All the joy without the germs


This week Richmond resident Jake Apelt turns 12 and it’s a birthday he probably won’t forget.

That’s because his father spent the last year inventing a device that could change the way Americans celebrate.

The tradition of blowing out birthday candles dates back to ancient Greece, but Mark Apelt believes it’s time for a change.

“How is it possible that it’s always a thing – that we still blow on a cake or even spit on a cake sometimes by accident and then serve it to all of our friends and family?” he’s asking himself.

To keep the joy germ free, the retired Richmond science teacher contacted the internet.

“You can find people all over the world to help design things,” Apelt marvels. “We mainly worked with a guy from Michigan who was a retired engineer from one of the automakers. ”

What they came up with is a device that looks like a flautophone with a propeller that generates a breeze to put out the candles.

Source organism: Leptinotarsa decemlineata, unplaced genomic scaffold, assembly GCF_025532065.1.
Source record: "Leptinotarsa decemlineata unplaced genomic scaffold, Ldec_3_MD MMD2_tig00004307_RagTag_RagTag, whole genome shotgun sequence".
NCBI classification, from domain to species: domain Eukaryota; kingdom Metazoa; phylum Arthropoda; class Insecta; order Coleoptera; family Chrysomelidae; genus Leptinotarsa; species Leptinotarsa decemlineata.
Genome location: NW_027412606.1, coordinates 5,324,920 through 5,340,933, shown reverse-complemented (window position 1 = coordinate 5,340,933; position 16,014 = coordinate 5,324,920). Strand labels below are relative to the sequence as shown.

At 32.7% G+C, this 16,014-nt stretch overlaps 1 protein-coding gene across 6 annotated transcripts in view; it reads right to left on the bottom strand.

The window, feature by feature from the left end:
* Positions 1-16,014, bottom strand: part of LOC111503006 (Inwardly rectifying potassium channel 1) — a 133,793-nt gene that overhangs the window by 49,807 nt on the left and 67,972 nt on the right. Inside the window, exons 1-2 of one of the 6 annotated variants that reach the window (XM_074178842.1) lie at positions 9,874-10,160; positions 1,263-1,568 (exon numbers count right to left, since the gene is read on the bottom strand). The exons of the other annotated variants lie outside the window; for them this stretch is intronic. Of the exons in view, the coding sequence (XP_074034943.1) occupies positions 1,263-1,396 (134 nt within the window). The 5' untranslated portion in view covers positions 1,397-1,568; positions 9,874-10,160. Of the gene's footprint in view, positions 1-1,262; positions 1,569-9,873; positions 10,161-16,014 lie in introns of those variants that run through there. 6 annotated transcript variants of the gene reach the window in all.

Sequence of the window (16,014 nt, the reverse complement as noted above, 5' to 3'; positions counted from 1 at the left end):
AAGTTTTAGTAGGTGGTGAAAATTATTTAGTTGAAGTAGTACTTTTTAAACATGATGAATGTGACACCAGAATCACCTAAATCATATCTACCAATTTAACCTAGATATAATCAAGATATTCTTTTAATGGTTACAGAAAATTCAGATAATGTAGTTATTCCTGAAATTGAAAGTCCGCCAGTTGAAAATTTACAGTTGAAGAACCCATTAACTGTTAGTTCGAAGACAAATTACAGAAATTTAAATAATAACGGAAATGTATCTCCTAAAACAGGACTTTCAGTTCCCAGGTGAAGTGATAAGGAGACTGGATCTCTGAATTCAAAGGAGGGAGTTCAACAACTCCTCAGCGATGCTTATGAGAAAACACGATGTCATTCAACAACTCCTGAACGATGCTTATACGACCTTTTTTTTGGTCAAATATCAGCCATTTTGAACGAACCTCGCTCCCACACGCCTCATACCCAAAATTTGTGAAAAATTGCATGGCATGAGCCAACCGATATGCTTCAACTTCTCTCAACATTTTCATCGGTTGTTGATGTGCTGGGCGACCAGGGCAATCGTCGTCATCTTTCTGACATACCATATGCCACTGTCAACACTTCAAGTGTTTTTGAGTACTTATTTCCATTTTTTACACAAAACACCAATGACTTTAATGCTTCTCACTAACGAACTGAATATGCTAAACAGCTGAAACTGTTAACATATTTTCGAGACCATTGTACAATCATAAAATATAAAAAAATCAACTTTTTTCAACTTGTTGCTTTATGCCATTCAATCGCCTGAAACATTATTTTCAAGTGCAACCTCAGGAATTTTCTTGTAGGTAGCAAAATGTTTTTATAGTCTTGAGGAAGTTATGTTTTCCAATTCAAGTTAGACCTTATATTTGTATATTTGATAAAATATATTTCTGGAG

“You blow into the opening,” he explains. Your breath activates a small pressure switch that activates a battery and motor and spins the fan, then the air you blow into it – rather than coming out through the cake – is redirected back to you.

It’s called a Blowzee, it costs $ 9.99, and thanks to extensive media coverage, Apelt has sold around five thousand of them. He thinks it could pay for Jake’s college education – and Jake will never forget the experience of product development. For about six months, family members had all the cake they could eat.

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